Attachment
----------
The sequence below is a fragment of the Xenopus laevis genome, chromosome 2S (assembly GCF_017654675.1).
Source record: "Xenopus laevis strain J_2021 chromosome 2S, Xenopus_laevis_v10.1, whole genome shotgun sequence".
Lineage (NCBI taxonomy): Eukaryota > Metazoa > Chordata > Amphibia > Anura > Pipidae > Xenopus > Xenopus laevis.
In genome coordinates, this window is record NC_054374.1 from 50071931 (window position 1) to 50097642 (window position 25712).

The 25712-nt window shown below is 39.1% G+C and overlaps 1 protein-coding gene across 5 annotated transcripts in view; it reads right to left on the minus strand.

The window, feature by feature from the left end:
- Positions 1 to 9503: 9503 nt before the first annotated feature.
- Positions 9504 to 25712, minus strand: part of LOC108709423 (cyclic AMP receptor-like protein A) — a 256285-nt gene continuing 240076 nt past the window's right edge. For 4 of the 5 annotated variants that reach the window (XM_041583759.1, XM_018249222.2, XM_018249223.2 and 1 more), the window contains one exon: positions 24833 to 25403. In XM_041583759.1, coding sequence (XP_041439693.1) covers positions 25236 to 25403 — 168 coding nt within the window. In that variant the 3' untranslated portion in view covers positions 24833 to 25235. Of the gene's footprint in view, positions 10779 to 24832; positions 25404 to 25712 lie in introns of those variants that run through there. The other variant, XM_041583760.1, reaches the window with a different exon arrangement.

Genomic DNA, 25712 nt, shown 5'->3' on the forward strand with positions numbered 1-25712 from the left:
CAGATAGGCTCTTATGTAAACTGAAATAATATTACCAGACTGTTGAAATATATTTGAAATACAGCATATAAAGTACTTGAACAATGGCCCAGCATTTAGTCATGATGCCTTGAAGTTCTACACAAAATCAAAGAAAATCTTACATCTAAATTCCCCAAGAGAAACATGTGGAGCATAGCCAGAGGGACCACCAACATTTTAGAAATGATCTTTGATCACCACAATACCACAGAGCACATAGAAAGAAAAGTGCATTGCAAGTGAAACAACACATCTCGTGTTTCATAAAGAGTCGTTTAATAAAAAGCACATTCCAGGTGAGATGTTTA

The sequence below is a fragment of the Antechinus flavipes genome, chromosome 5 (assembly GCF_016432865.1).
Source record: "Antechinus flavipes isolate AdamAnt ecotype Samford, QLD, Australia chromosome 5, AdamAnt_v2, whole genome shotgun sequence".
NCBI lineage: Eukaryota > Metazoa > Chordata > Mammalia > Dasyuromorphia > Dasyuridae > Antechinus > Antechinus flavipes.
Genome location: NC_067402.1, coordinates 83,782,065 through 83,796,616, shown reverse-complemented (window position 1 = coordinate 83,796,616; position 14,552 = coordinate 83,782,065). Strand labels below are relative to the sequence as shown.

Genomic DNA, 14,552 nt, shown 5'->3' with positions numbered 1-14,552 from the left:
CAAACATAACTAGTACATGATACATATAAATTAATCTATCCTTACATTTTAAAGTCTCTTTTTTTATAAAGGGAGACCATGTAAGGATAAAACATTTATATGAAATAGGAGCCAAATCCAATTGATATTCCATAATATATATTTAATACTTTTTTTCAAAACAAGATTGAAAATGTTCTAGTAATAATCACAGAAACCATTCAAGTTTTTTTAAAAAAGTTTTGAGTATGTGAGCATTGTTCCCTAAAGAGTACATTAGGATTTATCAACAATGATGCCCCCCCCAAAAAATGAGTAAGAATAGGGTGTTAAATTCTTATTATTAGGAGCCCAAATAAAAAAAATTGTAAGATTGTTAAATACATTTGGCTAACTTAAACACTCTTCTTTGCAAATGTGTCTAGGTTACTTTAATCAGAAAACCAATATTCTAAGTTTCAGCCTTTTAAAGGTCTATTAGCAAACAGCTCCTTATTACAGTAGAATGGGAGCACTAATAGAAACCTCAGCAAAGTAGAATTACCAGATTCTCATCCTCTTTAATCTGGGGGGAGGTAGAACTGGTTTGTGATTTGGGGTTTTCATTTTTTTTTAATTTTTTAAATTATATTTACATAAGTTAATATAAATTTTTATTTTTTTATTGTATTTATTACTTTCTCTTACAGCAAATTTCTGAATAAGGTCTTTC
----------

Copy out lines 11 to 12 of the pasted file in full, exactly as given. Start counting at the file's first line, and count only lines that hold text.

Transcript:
The sequence below is a fragment of the Antechinus flavipes genome, chromosome 5 (assembly GCF_016432865.1).
Source record: "Antechinus flavipes isolate AdamAnt ecotype Samford, QLD, Australia chromosome 5, AdamAnt_v2, whole genome shotgun sequence".